[52]Compared to the six basic shapes proposed by Reagan and colleagues,[119] we thus identify the rise-fall-rise pattern, which Reagan and colleagues match onto the iconic fairy tale Cinderella. Since Cinderella is also part of ChildTale-A (ID02, see Figure 5B), we can directly compare the Emotional Arc with the basic shape proposed by Reagan and colleagues. And indeed, the Emotional Arc follows the same basic shape, though in a less prototypical way. ID02 starts with the predicament of the young girl being confronted with evil step-sisters and an uncaring step-mother and her alliance with the birds that help her first with the sorting of the lentils and later by producing beautiful dresses and shoes – all of which allows her to attend the prince’s dance (rise). Then, the drastic actions of her step-family to fit the shoe (cutting toes and heel) present a fall, followed by another rise when the prince understands that Cinderella, not the sisters, is the true dancer. In our annotations the local drop refers to the punishment of the step sisters, who are blinded by the birds.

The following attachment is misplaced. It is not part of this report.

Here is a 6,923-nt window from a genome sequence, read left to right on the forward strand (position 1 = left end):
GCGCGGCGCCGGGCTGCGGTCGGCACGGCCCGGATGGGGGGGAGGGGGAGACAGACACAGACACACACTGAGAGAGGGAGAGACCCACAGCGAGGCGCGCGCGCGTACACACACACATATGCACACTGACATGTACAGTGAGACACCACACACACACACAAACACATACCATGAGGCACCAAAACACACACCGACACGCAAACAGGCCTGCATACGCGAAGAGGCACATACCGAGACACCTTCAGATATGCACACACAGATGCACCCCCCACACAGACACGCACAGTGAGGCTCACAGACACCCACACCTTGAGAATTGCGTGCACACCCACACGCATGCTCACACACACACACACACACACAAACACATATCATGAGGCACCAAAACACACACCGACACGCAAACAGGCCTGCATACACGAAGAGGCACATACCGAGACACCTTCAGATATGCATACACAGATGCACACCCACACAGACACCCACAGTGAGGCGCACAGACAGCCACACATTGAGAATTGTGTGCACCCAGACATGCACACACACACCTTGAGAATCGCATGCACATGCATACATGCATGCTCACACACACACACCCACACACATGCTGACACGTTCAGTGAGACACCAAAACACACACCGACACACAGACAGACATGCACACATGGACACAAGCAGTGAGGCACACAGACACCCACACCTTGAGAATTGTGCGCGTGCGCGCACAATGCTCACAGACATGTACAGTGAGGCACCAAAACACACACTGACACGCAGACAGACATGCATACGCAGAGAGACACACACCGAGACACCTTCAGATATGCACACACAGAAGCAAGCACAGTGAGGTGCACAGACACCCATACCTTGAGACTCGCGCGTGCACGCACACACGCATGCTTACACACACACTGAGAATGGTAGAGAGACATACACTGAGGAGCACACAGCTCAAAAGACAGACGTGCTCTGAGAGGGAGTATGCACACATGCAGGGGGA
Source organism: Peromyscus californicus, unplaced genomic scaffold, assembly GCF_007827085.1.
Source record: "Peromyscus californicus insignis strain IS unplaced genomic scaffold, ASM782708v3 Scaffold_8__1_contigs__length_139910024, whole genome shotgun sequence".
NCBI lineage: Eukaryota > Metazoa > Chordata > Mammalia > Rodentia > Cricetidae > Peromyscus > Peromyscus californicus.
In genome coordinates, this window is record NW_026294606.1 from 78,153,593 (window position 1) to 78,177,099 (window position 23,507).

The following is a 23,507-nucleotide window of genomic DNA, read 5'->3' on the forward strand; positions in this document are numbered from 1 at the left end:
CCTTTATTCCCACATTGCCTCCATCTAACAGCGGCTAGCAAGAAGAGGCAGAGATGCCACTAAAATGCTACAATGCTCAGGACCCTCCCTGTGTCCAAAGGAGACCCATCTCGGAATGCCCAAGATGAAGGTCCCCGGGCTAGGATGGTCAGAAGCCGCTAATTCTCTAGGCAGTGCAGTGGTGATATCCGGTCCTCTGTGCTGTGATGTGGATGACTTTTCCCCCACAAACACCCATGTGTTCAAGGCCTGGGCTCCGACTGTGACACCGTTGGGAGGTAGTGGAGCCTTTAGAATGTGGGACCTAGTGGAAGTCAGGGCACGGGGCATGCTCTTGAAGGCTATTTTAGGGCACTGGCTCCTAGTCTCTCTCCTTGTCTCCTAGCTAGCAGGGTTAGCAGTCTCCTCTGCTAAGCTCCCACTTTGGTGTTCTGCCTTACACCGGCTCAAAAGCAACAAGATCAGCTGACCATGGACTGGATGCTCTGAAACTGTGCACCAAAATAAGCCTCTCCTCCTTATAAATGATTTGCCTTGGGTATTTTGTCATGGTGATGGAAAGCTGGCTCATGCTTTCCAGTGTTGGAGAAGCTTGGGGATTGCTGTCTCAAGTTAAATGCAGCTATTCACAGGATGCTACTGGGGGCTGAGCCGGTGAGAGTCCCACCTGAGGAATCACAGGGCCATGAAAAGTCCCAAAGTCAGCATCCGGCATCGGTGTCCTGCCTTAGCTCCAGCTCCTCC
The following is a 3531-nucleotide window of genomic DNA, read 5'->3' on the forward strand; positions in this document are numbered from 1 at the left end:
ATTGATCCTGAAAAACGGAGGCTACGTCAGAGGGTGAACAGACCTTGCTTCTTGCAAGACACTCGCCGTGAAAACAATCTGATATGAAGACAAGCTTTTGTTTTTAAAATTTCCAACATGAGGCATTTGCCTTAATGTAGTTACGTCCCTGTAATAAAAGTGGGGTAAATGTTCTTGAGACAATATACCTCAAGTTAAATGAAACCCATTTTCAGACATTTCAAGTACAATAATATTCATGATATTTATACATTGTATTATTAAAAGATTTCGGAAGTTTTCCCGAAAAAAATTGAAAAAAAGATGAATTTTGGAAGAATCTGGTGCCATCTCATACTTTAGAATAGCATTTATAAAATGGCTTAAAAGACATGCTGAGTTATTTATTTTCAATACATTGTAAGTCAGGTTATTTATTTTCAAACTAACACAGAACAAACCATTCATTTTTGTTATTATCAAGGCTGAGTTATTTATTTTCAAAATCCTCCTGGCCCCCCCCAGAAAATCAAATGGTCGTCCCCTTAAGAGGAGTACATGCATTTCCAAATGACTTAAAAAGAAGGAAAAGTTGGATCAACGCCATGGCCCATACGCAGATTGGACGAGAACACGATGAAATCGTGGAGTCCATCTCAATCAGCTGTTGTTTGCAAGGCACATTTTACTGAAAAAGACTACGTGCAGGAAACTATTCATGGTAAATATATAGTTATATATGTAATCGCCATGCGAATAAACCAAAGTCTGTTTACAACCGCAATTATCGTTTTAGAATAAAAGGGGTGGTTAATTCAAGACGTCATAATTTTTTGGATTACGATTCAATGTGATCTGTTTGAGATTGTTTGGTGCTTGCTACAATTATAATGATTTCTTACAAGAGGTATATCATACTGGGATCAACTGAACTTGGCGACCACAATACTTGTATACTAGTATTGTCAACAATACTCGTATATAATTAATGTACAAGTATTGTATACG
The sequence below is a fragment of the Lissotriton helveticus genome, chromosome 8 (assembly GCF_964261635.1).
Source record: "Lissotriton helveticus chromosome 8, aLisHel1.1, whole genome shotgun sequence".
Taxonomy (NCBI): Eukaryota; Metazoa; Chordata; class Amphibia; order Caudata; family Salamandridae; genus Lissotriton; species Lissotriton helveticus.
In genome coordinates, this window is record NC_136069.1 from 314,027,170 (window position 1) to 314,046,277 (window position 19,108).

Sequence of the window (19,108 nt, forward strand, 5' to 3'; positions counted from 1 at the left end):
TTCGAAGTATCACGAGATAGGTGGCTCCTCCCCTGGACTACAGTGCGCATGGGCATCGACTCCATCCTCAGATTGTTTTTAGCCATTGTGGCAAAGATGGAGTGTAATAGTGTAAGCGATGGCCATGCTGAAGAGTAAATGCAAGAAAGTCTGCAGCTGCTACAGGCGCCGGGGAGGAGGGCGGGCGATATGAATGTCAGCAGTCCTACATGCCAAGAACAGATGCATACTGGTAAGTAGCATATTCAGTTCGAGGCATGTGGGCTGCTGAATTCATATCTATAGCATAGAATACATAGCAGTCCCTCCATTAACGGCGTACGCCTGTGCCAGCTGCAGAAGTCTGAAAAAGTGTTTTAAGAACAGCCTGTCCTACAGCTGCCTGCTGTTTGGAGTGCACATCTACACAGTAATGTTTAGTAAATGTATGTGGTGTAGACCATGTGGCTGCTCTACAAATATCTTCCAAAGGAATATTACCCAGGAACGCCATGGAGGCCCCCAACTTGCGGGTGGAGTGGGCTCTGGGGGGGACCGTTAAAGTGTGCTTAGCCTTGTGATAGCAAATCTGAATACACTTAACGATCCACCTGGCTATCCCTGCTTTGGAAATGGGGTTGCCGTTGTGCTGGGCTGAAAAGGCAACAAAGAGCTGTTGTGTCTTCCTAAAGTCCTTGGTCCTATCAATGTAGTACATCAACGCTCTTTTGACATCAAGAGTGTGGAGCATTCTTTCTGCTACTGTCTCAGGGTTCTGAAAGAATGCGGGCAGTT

[53]At the other extreme of Figure 3, we find The Strange Musician (ID34), which shows comparably small oscillations in the Emotional Arc. The difference between the most negative and most positive points in the Emotional Arc is only 0.87 (compared to 2.86 for Cinderella and 6.4 for Sweet Porridge). Tale ID34 includes 68 % sentences annotated as ›neutral,‹ it is therefore the tale with the lowest Emotion Potential in the ChildTale-A corpus (see Table S1). This low value fits well with the trivial plot and the initial problem: A fiddler, who gets bored walking alone, and thus wishes for a companion, which he tries to attract by playing music (»I'm growing bored here in the forest, I want to fetch a good journeyman«). In three successive narrative events, a wolf, a fox, and a bunny appear, each of whom wishes to learn how to play the fiddle, but each of whom is not the companion the man is looking for. To get rid of them, he misleads and fixates each animal physically, but then gets bored again. Figure 5A depicts the trajectory of the Emotional Arc and the original valence annotations per sentence for ID34. The first small valence dip around sentence no. 9 is related to the encounter with the wolf, the fiercest of the animals, who is tied up with a rather brute action involving a rock, whereas the successive events involve increasingly harmless animals (fox and bunny). The next slightly pronounced dip around sentence 34 and 35 is the wolf freeing first himself and then the other animals, blaming the musician and setting out to hunt »their enemy:« From the perspective of the main character, this is a moment of danger, corresponding therefore with the clearer dip. Finally, the rise towards the end of the plotline corresponds with the appearance of a new character (a poor woodcutter, sentence 39), and his enchantment by the fiddler’s beautiful music. This character is finally accepted by the fiddler as the right kind of companion. When the animals appear, »intending evil,« the woodcutter defends the fiddler with his ax. Overall, the plot in ID34 is less drastically emotionally encoded, corresponding with its motive of taking a stroll and looking for leisure. In the story, the realms of animals and mankind are presented as clearly separated, so the threat of the angry animals is not severe: It is not a story of ›life and death,‹ by contrast to Sweet Porridge. This is relevant, as the annotators were instructed to take into account the meaning of the whole text, and not just each sentence alone. As depicted in Figure 5A, the weight of a single clearly emotional sentence is mediated by neutral filler sentences. The overall emotional trajectory, although with comparably small oscillations, is that of fall-rise-fall-rise. This pattern does not directly match onto one of the six basic shapes reported by Andrew Reagan and colleagues.[120]